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On May 5, 1991, rioting broke out in Mount Pleasant following the shooting of a Salvadoran man by a rookie Metropolitan Police Department officer. At the time, there were disputes about whether the man, reportedly intoxicated, had threatened the officer with a knife. What resulted was a multi-day standoff with police, looted stores, and torched MPD cruisers and Metrobuses. Twenty years later, WAMU-FM has a nice history of the riots, which details the cause of the violence, how it played out, and why local Latinos felt so marginalized and ignored. A U.S. Commission on Civil Rights inquiry into the violence found that Spanish speakers in the District had uneven access to city services, few opportunities, and a police force with bad community relations.
As Washington City Paper wrote in its May 10 issue that year, the scars of the violence were quickly cleaned up: “With the exception of the shattered bus shelters along 16th Street NW, daily downtown commuters through the area saw no signs that major disturbances had rocked the community for two straight nights. The grimmest reminders of the violence—Church’s Fried Chicken and the 7-Eleven on Mount Pleasant Street, architecturally the most obnoxious structures on the street—were quickly being restored to operating order.”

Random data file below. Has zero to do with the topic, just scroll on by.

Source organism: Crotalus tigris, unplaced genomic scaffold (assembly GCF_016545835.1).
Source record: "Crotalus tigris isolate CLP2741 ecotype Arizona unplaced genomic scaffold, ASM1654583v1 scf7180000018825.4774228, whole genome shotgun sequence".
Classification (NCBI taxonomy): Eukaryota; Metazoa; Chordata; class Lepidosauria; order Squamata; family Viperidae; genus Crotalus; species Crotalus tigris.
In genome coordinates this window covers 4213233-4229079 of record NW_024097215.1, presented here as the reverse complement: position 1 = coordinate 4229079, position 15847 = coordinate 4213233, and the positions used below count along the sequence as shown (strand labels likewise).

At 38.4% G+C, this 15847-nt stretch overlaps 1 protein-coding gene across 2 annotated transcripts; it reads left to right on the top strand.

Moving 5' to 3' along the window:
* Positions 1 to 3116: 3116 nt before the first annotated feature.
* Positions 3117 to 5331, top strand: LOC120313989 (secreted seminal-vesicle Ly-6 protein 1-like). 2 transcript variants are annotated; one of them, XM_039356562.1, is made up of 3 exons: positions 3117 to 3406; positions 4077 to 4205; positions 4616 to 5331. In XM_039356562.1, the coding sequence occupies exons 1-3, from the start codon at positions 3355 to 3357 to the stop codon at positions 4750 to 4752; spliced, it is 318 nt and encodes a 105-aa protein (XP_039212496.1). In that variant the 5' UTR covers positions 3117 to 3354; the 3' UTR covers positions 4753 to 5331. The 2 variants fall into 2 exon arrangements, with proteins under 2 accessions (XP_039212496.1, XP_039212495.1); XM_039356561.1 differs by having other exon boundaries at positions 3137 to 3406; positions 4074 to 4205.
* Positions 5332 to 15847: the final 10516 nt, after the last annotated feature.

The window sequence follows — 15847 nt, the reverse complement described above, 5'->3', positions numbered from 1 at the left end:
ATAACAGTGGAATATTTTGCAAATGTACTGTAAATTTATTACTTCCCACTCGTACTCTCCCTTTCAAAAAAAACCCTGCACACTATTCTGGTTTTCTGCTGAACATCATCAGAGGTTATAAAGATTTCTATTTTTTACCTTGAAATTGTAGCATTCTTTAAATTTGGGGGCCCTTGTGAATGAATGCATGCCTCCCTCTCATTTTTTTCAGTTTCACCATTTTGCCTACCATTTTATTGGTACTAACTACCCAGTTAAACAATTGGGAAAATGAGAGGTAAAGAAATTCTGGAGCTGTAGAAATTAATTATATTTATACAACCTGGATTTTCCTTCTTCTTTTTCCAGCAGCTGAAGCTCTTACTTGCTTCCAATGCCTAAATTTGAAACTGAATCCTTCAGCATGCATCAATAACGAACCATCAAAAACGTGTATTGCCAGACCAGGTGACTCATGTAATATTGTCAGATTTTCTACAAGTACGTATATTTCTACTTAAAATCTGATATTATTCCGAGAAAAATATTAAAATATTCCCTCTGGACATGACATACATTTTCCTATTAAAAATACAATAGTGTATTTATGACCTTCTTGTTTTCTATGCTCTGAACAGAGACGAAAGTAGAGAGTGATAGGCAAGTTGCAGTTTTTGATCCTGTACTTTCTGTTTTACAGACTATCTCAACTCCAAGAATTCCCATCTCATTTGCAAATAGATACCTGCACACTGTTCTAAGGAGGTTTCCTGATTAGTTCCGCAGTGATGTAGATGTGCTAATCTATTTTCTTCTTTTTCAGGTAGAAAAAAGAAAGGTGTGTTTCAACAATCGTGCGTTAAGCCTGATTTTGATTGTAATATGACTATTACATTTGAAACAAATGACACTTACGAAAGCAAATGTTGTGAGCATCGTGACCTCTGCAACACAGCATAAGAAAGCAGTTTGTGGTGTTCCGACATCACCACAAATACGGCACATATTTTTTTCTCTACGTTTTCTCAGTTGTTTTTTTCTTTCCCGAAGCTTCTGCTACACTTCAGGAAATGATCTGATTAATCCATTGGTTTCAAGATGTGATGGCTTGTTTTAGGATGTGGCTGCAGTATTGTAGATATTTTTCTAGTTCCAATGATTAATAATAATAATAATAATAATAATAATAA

According to WAMU’s Emily Friedman: “While the riots didn’t single-handedly level the playing field for Latinos, they did permanently change the conversation.”
City Paper, at the time, noted the disconnections between local Latinos and the D.C. government:
The riots, however, demonstrated the acute lack of leadership within the city’s Hispanic community. No one leader could speak with any authority to the group seeking confrontations with the police. The factionalized community can barely set aside its own cultural and geographic differences long enough each year to put on the annual Hispanic festival. … At one point Monday night, local and national Hispanic leaders, unable to get demonstrators to put down their rocks and bottles and follow them, decided to talk among themselves at the El Tamuzul Restaurant on 18th Street NW. During the session, they drew up a list of demands, and a meeting with Mayor Sharon Pratt Dixon was at the top of their list. That demand was fulfilled within a half hour because Dixon had been circulating through the area all evening, looking for community leaders to confer with.
Relations, fortunately, have improved considerably since then.